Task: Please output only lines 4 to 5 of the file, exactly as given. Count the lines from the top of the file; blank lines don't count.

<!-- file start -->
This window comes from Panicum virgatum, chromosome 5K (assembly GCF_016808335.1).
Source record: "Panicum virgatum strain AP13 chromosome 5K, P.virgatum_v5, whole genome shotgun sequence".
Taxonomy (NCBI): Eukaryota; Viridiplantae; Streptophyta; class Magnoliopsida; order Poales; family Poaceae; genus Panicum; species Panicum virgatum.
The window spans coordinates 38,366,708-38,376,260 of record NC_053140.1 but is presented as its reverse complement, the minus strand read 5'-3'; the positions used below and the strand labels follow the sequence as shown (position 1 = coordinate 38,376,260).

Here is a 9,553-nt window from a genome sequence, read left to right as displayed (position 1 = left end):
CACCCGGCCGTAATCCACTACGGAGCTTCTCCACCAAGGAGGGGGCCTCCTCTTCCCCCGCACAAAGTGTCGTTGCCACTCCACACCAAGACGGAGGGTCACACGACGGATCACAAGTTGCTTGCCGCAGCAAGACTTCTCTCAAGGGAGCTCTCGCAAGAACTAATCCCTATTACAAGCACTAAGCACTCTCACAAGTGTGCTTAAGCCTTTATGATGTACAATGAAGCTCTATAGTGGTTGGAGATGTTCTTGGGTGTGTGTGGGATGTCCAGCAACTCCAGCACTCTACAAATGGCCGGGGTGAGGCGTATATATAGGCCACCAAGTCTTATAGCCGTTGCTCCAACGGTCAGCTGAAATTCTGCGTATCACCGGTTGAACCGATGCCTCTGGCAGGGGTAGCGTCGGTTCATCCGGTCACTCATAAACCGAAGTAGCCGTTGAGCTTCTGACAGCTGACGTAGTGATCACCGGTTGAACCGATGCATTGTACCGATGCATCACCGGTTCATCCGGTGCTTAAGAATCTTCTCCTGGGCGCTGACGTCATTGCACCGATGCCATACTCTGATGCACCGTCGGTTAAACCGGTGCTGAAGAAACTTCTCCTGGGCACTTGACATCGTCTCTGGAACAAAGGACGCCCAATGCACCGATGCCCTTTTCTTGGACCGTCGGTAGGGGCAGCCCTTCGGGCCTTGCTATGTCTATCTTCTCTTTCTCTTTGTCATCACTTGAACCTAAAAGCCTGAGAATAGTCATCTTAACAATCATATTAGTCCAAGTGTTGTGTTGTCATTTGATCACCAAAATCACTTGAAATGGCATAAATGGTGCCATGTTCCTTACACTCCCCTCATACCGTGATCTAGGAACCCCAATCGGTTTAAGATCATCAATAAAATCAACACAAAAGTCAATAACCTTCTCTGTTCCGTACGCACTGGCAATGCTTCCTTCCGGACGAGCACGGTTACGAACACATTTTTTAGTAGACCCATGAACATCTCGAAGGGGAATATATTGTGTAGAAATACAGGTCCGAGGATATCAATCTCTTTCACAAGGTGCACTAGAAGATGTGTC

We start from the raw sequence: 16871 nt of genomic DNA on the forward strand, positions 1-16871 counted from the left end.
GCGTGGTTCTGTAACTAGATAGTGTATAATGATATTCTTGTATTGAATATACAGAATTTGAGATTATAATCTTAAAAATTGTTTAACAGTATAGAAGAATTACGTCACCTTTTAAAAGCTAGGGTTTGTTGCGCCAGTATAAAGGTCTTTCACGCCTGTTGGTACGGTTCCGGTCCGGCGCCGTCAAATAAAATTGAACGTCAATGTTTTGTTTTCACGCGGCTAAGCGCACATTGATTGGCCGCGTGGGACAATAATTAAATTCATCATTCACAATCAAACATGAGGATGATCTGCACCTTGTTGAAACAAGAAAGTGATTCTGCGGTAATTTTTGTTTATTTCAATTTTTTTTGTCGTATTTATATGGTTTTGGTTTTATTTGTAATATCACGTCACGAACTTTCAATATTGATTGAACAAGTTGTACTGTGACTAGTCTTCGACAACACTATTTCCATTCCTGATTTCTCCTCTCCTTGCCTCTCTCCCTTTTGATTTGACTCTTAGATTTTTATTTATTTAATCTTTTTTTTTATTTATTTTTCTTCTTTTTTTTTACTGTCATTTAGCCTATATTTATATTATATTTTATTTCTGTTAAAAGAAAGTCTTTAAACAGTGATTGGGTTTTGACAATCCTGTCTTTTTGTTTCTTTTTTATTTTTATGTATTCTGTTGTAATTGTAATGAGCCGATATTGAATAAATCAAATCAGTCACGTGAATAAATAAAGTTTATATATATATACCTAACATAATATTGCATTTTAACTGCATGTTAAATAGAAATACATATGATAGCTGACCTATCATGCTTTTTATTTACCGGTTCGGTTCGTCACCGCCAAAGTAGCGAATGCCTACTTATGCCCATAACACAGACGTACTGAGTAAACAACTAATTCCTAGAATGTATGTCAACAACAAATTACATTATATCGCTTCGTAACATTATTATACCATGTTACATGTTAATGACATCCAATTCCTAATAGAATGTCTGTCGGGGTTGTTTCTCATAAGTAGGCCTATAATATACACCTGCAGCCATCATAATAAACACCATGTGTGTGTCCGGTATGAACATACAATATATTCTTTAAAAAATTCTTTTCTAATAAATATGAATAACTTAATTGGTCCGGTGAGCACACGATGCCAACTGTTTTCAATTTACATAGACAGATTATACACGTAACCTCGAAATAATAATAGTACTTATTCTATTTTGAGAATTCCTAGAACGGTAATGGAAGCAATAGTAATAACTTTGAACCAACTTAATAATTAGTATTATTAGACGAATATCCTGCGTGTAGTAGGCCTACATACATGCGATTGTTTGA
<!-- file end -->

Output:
The window spans coordinates 38,366,708-38,376,260 of record NC_053140.1 but is presented as its reverse complement, the minus strand read 5'-3'; the positions used below and the strand labels follow the sequence as shown (position 1 = coordinate 38,376,260).

Here is a 9,553-nt window from a genome sequence, read left to right as displayed (position 1 = left end):